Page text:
I’ve learned a lot about government, what it aspires to be and what it often is.  And that has made me both discouraged and encouraged.  Most people who want to be judges care because they know the judicial system can be intimidating.  Most people who want to be lawmakers are not greedy, self-centered whores of moneyed interests.  By contrast, they are passionate about serving their neighbors and trying to make a better world.  And most people running for governor are clear thinkers capable of making truly executive decisions that try to balance the reason of courts against the passion of the legislature.

Before this project, I would’ve dismissed politics as an impediment to people trying to conduct their day to day lives.  But now, I see it as a process that is absolutely essential to be at least aware of, if not engaged with. It is your right to not engage.  But I’ve learned that if you have that kind of apathy, other people who don’t have your best interest in mind, will engage in your name for their own benefit.  They will sponge your resources, make your decisions and they will affect your life in ways that you will only accidently discover when you day to day runs into their deaf, ubiquitous and unyielding bureaucracy.

Written by Interviewer

May 2, 2014 at 05:59

Painful

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Just so you know, that’s what a live forum can be if you don’t have the time to properly prepare.  I am still wincing a little.  Tonight was the first of three candidate forums with legislative, executive branch and  congressional candidates in advance of Oregon’s primary election on May 20th.

Eight legislative candidates came.  The board op was great.  The timer was great.  The news director was great.  But at a community radio staton, there is no overabundance of support staff.  So a lot that gets done has to be done by the person who has the original idea.  In this case, that would be me.

That is fine, unless, as my old relatives used to say, “Your eyes are bigger than your stomach”.  In other words, if you’re trying to do more than you’re able.  And in my case, it was trying to do everything perfectly and forgetting to write an intro script for myself.

The simplest thing in the world.  Just a couple of sentences to set the whole thing up and get out the first question.  But running into the studio, with a whole bunch of little snafus leading up to the red light going on left me with not even a couple minutes to scribble out anything but the briefiest of notes to me.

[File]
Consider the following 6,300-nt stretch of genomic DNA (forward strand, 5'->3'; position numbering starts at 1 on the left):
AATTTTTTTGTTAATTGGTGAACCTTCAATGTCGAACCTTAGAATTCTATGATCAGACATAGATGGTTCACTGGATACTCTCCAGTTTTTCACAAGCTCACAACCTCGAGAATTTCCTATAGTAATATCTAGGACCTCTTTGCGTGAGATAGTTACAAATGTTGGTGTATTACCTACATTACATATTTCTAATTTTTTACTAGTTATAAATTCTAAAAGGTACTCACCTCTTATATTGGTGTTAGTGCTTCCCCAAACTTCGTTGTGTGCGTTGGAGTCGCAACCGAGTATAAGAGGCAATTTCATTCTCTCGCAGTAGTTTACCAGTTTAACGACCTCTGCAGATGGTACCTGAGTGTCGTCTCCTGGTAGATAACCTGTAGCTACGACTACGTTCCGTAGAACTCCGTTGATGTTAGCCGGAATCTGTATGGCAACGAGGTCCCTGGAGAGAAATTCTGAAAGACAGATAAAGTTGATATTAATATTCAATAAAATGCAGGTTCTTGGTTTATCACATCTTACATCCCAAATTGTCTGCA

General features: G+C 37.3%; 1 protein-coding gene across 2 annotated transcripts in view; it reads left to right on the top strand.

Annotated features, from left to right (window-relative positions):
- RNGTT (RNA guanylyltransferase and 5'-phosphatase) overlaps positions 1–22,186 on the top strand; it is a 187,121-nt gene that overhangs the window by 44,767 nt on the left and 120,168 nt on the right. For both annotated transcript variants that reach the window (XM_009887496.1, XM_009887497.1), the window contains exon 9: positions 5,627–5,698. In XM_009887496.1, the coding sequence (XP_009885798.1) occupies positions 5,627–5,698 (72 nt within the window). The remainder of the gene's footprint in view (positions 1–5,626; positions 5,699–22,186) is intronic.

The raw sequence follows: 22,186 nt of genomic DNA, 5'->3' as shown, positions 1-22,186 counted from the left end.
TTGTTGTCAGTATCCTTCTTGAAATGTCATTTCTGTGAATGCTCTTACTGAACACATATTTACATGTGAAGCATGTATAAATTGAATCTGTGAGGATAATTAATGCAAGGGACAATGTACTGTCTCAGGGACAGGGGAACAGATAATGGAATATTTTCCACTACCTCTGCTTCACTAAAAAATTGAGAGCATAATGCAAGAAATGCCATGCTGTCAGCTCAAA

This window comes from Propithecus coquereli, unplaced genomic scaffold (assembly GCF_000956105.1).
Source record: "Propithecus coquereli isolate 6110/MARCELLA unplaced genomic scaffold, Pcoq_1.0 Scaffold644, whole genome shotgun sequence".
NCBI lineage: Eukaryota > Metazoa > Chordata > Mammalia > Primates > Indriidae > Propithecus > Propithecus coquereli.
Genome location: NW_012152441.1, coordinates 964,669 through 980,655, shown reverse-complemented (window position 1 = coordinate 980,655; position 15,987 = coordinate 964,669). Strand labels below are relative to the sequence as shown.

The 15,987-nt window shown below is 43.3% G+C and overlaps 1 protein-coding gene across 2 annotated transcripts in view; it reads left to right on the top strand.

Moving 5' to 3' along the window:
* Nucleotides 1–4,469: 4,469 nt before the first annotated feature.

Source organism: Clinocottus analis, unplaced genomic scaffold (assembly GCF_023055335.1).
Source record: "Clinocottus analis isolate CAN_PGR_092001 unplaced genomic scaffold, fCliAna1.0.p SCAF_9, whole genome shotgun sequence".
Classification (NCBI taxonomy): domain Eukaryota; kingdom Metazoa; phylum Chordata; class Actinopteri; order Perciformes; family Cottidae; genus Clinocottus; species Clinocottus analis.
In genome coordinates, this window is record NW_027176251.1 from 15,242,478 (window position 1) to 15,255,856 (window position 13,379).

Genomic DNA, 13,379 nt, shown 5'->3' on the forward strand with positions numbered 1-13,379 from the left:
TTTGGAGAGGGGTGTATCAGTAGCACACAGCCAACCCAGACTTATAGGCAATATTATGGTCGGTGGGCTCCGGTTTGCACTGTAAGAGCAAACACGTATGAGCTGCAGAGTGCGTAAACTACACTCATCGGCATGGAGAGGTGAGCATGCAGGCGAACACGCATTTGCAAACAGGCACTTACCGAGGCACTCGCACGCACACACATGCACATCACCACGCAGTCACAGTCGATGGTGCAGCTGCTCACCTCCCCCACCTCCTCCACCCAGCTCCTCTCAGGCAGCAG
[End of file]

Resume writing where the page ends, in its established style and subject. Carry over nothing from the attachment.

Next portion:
Which is fine, but people who’ve been in journalism their whole life rely partly on ad-libbing and partly on the written word.  And sometimes, if the written word isn’t there (scribbling doesn’t always count), the ad-libbing isn’t either.  Sometimes, under duress, you can’t read your own writing.

So my first minutes of the live forum was me thrashing around for my thoughts because I didn’t have time to give me a good opening.  I eventually hooked onto my focus, like some wildly swinging grappling hook that finds a piece of chain link fence.  After that, I can admit the rest of the forum went pretty well.  But of course, that’s not enough.

I will listen to the forum because it’ll remind me to never let such a flub happen again.  Thing is though, in my past, other stuff just as unsatisfying has happened, and more than once.  It’s called experience.   My peers would say, let it go. They’re right. I can laugh about it later.  Newsrooms pass around DVDs of bloopers that the public never sees of some of the most embarrassing shit ever.  So, I’m in good company.   I’ll chalk it up too.  But for now, ow.

It was a reminder to be better.

It was a booster shot.

Written by Interviewer

April 29, 2014 at 11:48

Joining the Conversation

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bait and switch